What is global literature? Why is it important, and what does it mean, to read the diverse literatures of our global contemporary? How does literature interact with historical and contemporary global issues, including the legacies of colonialism and post-colonialism? In what ways can literary narratives be political, even revolutionary? What is the legacy and responsibility of the United States in these questions and in these narratives? Through poetry, short stories, and novels by contemporary global writers — including Chimamanda Ngozi Adichie, Teju Cole, Zadie Smith, Junot Díaz, and Jhumpa Lahiri — this course interrogates concepts of personal and national identity (including questions of race, gender, religion, and language); globalization and global issues; colonialism, post-colonialism, Orientalism, and cosmopolitanism; immigration and assimilation; as well as the complex positioning of the United States in our global contemporary.
To be eligible, a student has to have earned a B+ or above in first semester AP English or permission of the instructor.
Instructor: Maren Adler
Societies are built on the assumption that their citizens will work to stay within the confines of what is considered “acceptable.” From a young age, we are taught to control our impulses–to share, follow the rules, and generally seek to better ourselves at minimal cost to others. But what if the danger lies not solely in what we do, but also in what we think or see? To what extent should society challenge, restrict, or outright preclude its citizens from access to “dangerous” ideas and who should decide? This course will take up these questions and more as we grapple with books that depict cultural, sexual and religious taboos. Students can expect to engage with a wide range of controversial novels, plays, and films (including Lolita by Vladimir Nabokov, We Need To Talk About Kevin by Lionel Shriver, Angels in America by Tony Kushner, and Suddenly, Last Summer by Tennessee Williams) all of which have been either challenged or banned. In addition to thoughtful reading and discussion of anchor texts, we will also develop our comparative analysis skills by incorporating anthropology, psychology, legal studies, and philosophy to help us understand and wade through the ethical dilemmas these texts generate.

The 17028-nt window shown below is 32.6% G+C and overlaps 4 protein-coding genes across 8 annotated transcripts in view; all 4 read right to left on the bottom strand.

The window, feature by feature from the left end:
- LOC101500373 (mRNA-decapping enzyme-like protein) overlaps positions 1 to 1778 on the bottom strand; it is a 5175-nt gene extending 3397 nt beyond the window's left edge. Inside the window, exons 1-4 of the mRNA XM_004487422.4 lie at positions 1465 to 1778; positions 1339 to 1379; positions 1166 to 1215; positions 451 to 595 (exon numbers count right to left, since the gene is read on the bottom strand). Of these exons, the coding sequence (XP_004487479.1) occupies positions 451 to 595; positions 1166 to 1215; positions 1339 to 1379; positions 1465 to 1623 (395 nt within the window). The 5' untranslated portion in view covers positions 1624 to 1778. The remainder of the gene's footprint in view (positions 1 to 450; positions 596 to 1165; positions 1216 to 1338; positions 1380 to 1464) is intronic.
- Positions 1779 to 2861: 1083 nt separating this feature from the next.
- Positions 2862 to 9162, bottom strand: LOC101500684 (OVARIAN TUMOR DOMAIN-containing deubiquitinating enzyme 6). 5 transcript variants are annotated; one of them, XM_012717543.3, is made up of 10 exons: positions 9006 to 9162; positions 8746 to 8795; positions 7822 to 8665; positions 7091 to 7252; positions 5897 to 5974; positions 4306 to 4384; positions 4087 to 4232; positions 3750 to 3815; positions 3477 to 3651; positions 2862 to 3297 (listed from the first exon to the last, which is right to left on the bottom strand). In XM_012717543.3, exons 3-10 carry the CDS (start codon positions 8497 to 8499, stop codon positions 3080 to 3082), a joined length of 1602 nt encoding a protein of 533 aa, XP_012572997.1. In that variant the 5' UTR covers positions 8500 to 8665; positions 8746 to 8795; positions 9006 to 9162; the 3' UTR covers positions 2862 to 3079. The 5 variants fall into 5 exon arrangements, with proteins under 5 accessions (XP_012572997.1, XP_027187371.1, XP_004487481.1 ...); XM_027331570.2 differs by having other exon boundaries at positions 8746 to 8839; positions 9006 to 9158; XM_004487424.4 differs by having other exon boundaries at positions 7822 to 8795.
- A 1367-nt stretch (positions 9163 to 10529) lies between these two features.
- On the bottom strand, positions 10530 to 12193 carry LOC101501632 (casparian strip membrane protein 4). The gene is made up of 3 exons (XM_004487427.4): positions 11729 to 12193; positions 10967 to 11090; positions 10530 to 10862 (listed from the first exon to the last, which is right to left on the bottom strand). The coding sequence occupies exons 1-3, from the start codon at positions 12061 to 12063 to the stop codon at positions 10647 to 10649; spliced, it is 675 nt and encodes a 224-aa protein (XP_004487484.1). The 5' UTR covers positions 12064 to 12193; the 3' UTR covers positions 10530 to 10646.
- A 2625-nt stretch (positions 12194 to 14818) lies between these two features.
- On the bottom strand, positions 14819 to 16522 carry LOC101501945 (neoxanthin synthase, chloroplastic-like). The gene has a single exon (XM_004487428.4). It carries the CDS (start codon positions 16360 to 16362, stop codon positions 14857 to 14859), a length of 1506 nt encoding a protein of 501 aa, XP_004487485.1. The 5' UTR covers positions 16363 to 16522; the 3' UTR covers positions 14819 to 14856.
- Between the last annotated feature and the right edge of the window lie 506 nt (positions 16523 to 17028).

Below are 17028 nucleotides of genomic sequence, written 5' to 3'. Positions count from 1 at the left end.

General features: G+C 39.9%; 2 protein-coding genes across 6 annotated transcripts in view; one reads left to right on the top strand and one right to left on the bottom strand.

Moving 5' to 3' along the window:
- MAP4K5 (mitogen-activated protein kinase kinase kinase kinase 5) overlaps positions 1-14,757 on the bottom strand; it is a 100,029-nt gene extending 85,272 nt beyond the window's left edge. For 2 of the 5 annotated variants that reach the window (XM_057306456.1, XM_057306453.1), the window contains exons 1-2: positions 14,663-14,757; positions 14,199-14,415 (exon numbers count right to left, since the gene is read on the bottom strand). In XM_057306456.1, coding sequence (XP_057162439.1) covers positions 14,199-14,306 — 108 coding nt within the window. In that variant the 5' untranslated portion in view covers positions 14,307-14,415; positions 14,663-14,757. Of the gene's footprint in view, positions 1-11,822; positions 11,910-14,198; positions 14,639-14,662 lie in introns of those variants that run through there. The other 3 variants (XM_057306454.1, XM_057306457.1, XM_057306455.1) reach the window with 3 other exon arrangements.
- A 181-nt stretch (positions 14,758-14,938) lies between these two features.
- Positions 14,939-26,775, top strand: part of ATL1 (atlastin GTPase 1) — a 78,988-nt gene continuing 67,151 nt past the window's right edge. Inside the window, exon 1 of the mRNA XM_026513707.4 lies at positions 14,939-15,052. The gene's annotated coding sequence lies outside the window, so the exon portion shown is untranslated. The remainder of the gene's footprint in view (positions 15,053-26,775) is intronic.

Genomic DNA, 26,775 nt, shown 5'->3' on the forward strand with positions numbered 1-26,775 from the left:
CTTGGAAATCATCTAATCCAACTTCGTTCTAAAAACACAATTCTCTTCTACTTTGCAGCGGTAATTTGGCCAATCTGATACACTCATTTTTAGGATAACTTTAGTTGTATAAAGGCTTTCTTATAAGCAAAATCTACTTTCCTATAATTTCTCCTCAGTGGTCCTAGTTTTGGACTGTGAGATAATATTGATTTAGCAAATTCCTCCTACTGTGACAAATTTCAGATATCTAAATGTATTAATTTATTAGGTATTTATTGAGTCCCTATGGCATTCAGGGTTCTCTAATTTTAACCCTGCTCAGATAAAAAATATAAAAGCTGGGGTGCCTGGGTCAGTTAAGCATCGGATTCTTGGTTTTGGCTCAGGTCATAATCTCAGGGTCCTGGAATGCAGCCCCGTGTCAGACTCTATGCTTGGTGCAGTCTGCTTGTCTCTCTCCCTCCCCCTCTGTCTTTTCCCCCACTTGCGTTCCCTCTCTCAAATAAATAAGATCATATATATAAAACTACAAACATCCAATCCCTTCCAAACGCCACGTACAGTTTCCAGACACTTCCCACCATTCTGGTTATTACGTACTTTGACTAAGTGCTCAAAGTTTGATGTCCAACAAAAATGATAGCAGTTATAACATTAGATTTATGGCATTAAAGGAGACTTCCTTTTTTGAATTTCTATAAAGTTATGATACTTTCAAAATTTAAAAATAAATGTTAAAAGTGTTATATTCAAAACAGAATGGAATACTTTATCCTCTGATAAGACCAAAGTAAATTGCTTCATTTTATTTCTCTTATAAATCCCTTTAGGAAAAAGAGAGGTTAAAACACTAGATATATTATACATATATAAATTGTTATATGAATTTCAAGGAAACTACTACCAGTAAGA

Freak Character in American Culture(H)/1S
Instructor: Margaret Ramsey
The label of “freak” is a culturally relative term, marbled with overtones ranging from fascination and titillation to repulsion and hatred, and even, ironically, to camaraderie and acceptance.